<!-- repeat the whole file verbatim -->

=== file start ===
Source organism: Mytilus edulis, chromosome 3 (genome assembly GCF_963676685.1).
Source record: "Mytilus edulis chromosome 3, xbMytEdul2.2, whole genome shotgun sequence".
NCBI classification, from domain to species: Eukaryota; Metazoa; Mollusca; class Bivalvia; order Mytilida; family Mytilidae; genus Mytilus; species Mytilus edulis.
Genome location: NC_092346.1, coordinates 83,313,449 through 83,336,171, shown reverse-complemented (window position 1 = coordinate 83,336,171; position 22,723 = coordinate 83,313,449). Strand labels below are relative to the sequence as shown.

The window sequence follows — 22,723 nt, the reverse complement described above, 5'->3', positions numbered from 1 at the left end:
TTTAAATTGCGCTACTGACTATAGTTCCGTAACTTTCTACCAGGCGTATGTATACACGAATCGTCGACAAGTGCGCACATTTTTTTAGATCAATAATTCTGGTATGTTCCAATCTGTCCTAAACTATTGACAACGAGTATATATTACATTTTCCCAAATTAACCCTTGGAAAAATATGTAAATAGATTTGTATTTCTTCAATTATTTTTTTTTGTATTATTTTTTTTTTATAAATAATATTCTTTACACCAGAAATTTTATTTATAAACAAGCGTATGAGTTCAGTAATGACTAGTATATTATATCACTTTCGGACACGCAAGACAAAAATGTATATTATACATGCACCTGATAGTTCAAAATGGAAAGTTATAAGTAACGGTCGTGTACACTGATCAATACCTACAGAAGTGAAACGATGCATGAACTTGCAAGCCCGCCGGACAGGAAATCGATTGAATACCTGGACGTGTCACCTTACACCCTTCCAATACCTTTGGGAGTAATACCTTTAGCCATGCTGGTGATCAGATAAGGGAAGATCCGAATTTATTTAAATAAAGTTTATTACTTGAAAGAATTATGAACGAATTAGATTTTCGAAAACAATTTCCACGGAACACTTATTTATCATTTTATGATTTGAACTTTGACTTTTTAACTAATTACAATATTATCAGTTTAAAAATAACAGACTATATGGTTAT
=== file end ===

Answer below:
Source organism: Mytilus edulis, chromosome 3 (genome assembly GCF_963676685.1).
Source record: "Mytilus edulis chromosome 3, xbMytEdul2.2, whole genome shotgun sequence".
NCBI classification, from domain to species: Eukaryota; Metazoa; Mollusca; class Bivalvia; order Mytilida; family Mytilidae; genus Mytilus; species Mytilus edulis.
Genome location: NC_092346.1, coordinates 83,313,449 through 83,336,171, shown reverse-complemented (window position 1 = coordinate 83,336,171; position 22,723 = coordinate 83,313,449). Strand labels below are relative to the sequence as shown.

The window sequence follows — 22,723 nt, the reverse complement described above, 5'->3', positions numbered from 1 at the left end:
TTTAAATTGCGCTACTGACTATAGTTCCGTAACTTTCTACCAGGCGTATGTATACACGAATCGTCGACAAGTGCGCACATTTTTTTAGATCAATAATTCTGGTATGTTCCAATCTGTCCTAAACTATTGACAACGAGTATATATTACATTTTCCCAAATTAACCCTTGGAAAAATATGTAAATAGATTTGTATTTCTTCAATTATTTTTTTTTGTATTATTTTTTTTTTATAAATAATATTCTTTACACCAGAAATTTTATTTATAAACAAGCGTATGAGTTCAGTAATGACTAGTATATTATATCACTTTCGGACACGCAAGACAAAAATGTATATTATACATGCACCTGATAGTTCAAAATGGAAAGTTATAAGTAACGGTCGTGTACACTGATCAATACCTACAGAAGTGAAACGATGCATGAACTTGCAAGCCCGCCGGACAGGAAATCGATTGAATACCTGGACGTGTCACCTTACACCCTTCCAATACCTTTGGGAGTAATACCTTTAGCCATGCTGGTGATCAGATAAGGGAAGATCCGAATTTATTTAAATAAAGTTTATTACTTGAAAGAATTATGAACGAATTAGATTTTCGAAAACAATTTCCACGGAACACTTATTTATCATTTTATGATTTGAACTTTGACTTTTTAACTAATTACAATATTATCAGTTTAAAAATAACAGACTATATGGTTAT